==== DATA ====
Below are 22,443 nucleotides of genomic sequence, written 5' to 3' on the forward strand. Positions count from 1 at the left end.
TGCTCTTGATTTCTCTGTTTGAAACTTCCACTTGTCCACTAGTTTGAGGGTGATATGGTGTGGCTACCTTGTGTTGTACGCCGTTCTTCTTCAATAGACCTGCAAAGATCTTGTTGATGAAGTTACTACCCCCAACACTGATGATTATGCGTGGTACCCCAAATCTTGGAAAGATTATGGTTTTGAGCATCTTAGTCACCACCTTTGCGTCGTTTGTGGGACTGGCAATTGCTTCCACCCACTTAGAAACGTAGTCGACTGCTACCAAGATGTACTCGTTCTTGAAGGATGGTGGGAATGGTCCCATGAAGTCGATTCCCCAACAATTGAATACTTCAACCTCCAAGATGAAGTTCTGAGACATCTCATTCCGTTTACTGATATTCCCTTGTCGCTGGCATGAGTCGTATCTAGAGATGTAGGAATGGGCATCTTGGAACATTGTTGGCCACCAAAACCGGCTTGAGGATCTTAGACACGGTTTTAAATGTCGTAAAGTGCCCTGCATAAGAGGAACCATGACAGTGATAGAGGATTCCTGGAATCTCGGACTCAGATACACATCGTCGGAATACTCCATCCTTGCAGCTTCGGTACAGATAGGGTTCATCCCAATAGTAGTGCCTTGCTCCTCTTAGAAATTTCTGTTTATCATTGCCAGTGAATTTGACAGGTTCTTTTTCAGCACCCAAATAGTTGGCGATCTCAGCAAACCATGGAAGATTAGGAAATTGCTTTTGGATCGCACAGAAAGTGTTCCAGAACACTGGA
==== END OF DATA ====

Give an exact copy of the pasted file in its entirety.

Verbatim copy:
Below are 22,443 nucleotides of genomic sequence, written 5' to 3' on the forward strand. Positions count from 1 at the left end.
TGCTCTTGATTTCTCTGTTTGAAACTTCCACTTGTCCACTAGTTTGAGGGTGATATGGTGTGGCTACCTTGTGTTGTACGCCGTTCTTCTTCAATAGACCTGCAAAGATCTTGTTGATGAAGTTACTACCCCCAACACTGATGATTATGCGTGGTACCCCAAATCTTGGAAAGATTATGGTTTTGAGCATCTTAGTCACCACCTTTGCGTCGTTTGTGGGACTGGCAATTGCTTCCACCCACTTAGAAACGTAGTCGACTGCTACCAAGATGTACTCGTTCTTGAAGGATGGTGGGAATGGTCCCATGAAGTCGATTCCCCAACAATTGAATACTTCAACCTCCAAGATGAAGTTCTGAGACATCTCATTCCGTTTACTGATATTCCCTTGTCGCTGGCATGAGTCGTATCTAGAGATGTAGGAATGGGCATCTTGGAACATTGTTGGCCACCAAAACCGGCTTGAGGATCTTAGACACGGTTTTAAATGTCGTAAAGTGCCCTGCATAAGAGGAACCATGACAGTGATAGAGGATTCCTGGAATCTCGGACTCAGATACACATCGTCGGAATACTCCATCCTTGCAGCTTCGGTACAGATAGGGTTCATCCCAATAGTAGTGCCTTGCTCCTCTTAGAAATTTCTGTTTATCATTGCCAGTGAATTTGACAGGTTCTTTTTCAGCACCCAAATAGTTGGCGATCTCAGCAAACCATGGAAGATTAGGAAATTGCTTTTGGATCGCACAGAAAGTGTTCCAGAACACTGGA